Today for some reason I am thinking about my Grandma, my father’s mother who used to live next door to us in a suburb of Cleveland, Ohio. I have such fond memories of my Grandma who has been gone for many years. She was a wonderful person, and I learned so much from being around her. I decided to resurrect this story that I wrote two and a half years ago. Maybe you will enjoy it.
I grew up living next door to my Grandmother. I can remember being small enough to stand on a chair at her kitchen sink as she taught me how to wash dishes. Her kitchen was the largest room in the house, and whenever she baked bread, everyone could smell it outside.
Unlike the majority of Italian immigrant women, Grandma did not spend most of her day in the kitchen. Instead, she spent all day in her beloved garden, which took up the entire back yard. It was such a comforting, familiar sight for me to look over from my yard, and see that familiar shape of her, bent over, in her garden.
She used to stay outside from morning till night, and if she could, she probably would have slept out there. So many times, I remember my Grandpa coming home, and after working all day plastering, he would find my Grandma in her garden. “Carmella,” he’d call, “What’s for dinner?” Of course, that was the last thing on Grandma’s mind, so she would quickly gather up some fresh greens and tomatoes, maybe some peas, and walk back up to the house, to prepare a dinner of greens and eggs. Sometimes she would pick dandelion leaves, and make a salad with them. Almost everyone I knew considered these weeds, but Grandma could make them taste good with the right amount of olive oil and vinegar.
Although Grandma couldn’t read or write, she taught me so many things which were much more valuable. She was such a loving Grandma, with her warm smile and generous spirit. My Mom used to send me over to her garden in the late afternoon to pick some fresh vegetables for dinner. As I was running to her yard, I’d call to her, “Grandma, I’m coming for the Swiss chard.” After she heard me, she would stand upright, giving me her great big smile, and using her hand, signal me to keep coming. She would help me pick the large dark green stalks of Swiss chard, which we would eat at dinner, half an hour later. Swiss chard is another of those somewhat bitter leafy greens, which tastes great with a little salt. To this day, whenever I have Swiss chard, my thoughts go immediately to my Grandma.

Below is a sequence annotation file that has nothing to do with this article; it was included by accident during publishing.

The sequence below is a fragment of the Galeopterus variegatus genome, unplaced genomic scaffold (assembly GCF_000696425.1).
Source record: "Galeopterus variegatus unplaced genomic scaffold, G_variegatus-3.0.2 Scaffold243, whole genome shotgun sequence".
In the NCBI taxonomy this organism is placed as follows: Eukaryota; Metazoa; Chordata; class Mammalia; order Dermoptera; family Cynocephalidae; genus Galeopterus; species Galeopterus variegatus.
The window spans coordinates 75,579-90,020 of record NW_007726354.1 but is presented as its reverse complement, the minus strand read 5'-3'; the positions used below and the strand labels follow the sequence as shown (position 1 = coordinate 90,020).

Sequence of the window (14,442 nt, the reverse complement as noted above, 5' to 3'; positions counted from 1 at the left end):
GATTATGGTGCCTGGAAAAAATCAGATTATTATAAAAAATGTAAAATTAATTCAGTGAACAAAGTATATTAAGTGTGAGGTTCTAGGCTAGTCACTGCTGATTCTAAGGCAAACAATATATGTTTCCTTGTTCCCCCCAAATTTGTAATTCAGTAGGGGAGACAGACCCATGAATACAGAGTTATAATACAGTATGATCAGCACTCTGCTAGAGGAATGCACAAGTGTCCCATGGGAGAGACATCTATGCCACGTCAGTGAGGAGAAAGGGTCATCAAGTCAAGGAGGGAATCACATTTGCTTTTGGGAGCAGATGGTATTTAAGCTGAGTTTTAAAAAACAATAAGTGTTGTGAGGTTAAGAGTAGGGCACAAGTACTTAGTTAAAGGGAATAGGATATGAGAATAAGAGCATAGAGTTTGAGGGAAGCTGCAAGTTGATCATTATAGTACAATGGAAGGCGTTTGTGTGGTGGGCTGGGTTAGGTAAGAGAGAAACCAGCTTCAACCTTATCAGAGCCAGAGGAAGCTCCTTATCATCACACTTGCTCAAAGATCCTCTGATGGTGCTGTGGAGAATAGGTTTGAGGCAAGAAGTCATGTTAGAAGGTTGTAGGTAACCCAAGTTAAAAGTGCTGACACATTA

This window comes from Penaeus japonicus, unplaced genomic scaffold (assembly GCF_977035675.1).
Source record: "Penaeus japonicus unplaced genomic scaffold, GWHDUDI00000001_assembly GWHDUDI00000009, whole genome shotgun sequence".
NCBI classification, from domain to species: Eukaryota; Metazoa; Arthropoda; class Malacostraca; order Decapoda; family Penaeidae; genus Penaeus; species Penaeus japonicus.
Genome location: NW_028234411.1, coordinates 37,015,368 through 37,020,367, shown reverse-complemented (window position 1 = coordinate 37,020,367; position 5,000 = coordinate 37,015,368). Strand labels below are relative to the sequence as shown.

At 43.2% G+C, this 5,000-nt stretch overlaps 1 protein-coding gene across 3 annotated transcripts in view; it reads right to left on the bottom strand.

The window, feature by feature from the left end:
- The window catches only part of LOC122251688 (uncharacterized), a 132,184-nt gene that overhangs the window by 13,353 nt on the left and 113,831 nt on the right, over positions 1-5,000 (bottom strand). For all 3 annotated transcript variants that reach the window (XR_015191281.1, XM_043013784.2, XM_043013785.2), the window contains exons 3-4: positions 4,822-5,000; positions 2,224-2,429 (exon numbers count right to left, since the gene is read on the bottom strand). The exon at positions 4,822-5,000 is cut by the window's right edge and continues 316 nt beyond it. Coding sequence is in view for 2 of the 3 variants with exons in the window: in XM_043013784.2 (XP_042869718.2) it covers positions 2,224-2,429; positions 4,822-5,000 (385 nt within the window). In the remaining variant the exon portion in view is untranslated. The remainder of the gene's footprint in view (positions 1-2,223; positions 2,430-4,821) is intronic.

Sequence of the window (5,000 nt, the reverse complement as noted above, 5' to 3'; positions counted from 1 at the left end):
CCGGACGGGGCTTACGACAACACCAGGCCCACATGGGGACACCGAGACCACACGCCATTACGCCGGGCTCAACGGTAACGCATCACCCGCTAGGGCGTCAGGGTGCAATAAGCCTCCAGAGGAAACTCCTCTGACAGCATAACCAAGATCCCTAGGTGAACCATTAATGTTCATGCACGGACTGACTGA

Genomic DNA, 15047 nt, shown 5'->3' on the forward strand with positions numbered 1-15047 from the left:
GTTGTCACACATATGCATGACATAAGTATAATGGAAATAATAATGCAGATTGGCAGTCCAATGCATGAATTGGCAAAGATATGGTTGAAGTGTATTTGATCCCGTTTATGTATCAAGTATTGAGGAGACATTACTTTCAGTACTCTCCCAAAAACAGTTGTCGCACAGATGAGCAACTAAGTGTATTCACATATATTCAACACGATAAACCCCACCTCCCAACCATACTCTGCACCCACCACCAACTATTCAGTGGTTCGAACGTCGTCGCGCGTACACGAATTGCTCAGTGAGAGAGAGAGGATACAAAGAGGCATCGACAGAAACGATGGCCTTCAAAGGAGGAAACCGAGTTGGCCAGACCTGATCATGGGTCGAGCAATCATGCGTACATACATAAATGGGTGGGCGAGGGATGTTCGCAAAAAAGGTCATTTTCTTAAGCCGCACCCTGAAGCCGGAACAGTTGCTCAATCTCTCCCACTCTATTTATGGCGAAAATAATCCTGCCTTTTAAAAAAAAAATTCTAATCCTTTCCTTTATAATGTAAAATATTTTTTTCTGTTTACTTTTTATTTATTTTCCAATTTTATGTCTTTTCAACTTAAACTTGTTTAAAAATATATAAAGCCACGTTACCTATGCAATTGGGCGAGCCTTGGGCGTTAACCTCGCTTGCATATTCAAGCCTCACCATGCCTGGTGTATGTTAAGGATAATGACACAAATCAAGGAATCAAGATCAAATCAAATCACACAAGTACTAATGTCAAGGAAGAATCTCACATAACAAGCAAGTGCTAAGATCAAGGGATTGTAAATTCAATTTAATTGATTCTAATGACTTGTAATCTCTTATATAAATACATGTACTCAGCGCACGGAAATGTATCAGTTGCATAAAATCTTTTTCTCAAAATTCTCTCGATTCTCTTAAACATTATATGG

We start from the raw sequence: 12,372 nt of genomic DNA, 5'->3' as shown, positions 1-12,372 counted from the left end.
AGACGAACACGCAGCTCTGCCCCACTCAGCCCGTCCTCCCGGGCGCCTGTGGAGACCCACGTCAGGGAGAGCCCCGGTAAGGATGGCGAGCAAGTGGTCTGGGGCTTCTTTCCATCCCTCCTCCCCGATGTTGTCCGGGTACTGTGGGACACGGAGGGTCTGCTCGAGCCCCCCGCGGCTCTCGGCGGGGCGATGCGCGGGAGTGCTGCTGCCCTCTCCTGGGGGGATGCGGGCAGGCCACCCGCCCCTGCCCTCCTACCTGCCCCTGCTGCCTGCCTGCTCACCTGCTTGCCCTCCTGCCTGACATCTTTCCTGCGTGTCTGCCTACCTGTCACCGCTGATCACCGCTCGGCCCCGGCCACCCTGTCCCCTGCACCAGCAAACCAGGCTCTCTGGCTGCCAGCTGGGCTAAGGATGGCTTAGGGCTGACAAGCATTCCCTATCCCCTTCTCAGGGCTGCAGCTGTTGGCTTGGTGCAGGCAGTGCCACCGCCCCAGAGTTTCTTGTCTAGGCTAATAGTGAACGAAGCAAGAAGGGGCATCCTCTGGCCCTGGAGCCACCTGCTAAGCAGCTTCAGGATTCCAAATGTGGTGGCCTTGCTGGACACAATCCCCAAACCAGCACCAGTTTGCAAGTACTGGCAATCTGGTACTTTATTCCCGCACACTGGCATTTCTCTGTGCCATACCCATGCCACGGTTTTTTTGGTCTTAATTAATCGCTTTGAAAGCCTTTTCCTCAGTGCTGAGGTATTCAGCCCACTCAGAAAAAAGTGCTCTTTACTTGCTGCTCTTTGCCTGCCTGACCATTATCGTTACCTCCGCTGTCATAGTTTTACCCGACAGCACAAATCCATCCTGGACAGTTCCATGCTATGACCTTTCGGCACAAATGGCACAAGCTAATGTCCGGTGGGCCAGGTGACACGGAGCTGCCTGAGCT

Grandma could grow anything in that garden of hers. She kept seeds in the pockets of her housedress (she never wore slacks, always a housedress and stockings), and she scattered them everywhere, and they would grow. She kept a huge barrel filled with water and used it to get water for the plants she nurtured in a homemade horizontal greenhouse. For everything else, she kept a long hose, so she could properly water the rest of her plants. I can still smell the mint that surrounded a lot of the other vegetables, and she’d tear off a piece, and encourage me to smell it. She even had pansies growing in between the beans and peas.
It wasn’t until many years later when Grandma was no longer on this earth, and I had children of my own, that I learned the reason she so loved her garden. When she lived in Italy, she never owned any land, and she worked as a farmer, or peasant, for a landowner. This was her life, working all day in someone else’s fields, tending to the crops that were not hers. When she and my Grandfather came to this country, and eventually were able to afford to buy some property, she was thrilled beyond belief to have her own garden.
This past year, for the first time, I planted my own garden, not sure if anything would grow. I prepared the soil with a combination of topsoil and manure, and laid out a small area, about six by eight feet. I planted a few tomato plants, a basil plant and some basil seeds, some parsley, and some arugula. Arugula is a somewhat bitter lettuce type of green used in salads, and tastes wonderful with some Balsamic vinegar and olive oil.